* Don't work for free. Charge your rate, and be confident in what your services cost.

* Charge intelligently. When you start to learn more, you will know what jobs are difficult, what jobs you like, which ones you can make money on and which ones you can't... so adjust your rate accordingly.

* Learn to systematize your work. Sub-contract work. Learn to get comfortable being the GC of your trade, no matter what it is.

* Continue reading business books, attending meet-ups, learning online, taking courses, talking to successful business owners, and implementing what you learn into improving your business.

* Market you business if you need to, but do it in your own way! If you're younger, utilize websites, social media, youtube, podcasts.. try stuff out.

* When necessary.. Work your a$$ off!!! Sometimes.. actually most of the time, this is the answer, and it won't always be convenient. But when you are lucky enough to have the work, take advantage.

* Buy performing assets. Now, realize you have a massive lever you could be utilizing. Once you know a trade you likely have at least a basic understanding of repairing houses... so why not start leveraging your knowledge and rolling your savings into real estate investments. You can partner with someone who has more money, you be the labor, or partner with an agent who finds the houses, or get your real estate license and find your own houses... Either way, this is a big step to your life on your terms, that most people in the trades never utilize. Investing so that you can earn money in the future whether you are working or not.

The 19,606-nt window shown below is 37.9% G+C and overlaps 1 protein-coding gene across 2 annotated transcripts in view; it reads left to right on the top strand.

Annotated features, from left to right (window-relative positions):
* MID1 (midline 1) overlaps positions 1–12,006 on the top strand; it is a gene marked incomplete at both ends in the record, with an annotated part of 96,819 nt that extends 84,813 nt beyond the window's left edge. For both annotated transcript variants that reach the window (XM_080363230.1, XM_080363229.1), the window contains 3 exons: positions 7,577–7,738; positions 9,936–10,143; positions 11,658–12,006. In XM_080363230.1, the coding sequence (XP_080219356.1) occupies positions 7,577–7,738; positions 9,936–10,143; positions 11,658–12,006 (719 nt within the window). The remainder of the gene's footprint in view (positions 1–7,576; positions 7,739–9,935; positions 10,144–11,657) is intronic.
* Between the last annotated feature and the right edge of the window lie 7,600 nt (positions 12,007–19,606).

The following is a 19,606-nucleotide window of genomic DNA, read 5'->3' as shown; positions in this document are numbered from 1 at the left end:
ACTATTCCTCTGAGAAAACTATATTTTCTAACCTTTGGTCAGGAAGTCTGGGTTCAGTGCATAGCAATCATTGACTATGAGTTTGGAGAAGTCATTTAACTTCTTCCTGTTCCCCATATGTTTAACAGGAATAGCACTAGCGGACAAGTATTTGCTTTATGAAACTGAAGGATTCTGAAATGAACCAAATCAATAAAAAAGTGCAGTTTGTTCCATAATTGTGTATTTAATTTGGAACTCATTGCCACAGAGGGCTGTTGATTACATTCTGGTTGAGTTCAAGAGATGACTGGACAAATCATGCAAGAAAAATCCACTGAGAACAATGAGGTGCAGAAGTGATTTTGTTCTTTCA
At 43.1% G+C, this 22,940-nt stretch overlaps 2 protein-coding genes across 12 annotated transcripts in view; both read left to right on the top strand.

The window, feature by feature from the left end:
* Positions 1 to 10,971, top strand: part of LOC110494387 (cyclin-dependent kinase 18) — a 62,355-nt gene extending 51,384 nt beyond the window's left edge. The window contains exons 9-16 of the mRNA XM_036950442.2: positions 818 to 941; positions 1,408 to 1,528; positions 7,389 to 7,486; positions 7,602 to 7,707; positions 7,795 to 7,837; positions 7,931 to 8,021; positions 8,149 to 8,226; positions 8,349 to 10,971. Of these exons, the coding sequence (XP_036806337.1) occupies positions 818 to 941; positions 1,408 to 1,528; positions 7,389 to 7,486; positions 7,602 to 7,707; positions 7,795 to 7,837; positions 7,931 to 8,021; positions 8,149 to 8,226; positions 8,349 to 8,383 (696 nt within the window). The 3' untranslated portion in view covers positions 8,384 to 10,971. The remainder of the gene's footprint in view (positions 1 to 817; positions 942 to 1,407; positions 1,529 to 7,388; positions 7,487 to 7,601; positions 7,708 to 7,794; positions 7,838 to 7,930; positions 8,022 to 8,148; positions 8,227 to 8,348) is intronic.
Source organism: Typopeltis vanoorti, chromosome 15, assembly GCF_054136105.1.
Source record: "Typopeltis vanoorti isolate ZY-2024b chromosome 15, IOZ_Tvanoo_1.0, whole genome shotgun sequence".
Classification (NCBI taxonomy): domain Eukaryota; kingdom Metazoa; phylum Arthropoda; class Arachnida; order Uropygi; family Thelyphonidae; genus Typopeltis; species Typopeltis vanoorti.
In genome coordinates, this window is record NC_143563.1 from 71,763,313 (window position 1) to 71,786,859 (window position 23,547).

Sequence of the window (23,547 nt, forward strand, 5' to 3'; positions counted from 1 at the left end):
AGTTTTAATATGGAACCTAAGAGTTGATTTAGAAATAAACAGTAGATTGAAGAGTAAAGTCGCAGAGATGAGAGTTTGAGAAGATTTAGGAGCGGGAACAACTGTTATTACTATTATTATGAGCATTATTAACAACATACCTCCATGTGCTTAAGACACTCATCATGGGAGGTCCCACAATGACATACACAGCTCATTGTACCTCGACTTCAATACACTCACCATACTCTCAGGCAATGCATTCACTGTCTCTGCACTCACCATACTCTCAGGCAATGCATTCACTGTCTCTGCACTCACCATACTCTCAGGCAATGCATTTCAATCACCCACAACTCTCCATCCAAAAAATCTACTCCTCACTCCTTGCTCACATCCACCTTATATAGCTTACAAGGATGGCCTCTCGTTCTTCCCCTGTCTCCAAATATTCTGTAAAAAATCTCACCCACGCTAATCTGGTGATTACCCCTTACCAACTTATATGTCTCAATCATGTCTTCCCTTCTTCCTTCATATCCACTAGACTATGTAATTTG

* If you aren't comfortable with real estate, partner with someone who is... or... Get comfortable. But there are other investments of course you can do your own due diligence and try those.

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The list can keep going.. but from here you'll have to build your own list.

Keep in mind this isn't going to be this forever. You won't be working 7 days a week forever.. if you don't want to.

You won't be 75 still repairing sinks (if you don't want to) because you are the Modern Entrepreneur.. You are coupling a business intelligence, with a tradesmen skillset and work ethic.

If you're even reading this article it's probably because you have an interest in a life on your terms. You don't want to work for other people. You have multiple interests and passions. You want time with your family, and don't want to have to be killing yourself as an employee or as a laborer in your 70's..

So learn a trade.

Be a Modern Entrepreneur.

And share your story in the comments. Tell me about your journey thus far, talk about someone you know who is doing it, has done it, or ask more questions about a life in the trades.

Comments (2)

  1. You're the man! As a kid working in the trades. I'm super stoked to find other blue-collar workers who are willing to see the opportunities we have. Not everyone is a "dumb" construction worker or just someone who settles for an easy avenue to pursue a career. There is an opportunity in learning a trade most don't understand! The skillset, ability to problem solve, and of course the money, is there! Why wouldn't you take advantage of it?

    1. Thanks Ryan, I'm still just barely getting started on the path but I appreciate the compliment and it's a constant work in progress. But I couldn't agree more, and I think more younger people should be trying it out.

      And I promise the trades are only becoming more, and more valuable.

      Thanks again for the feedback,

      Keep working hard!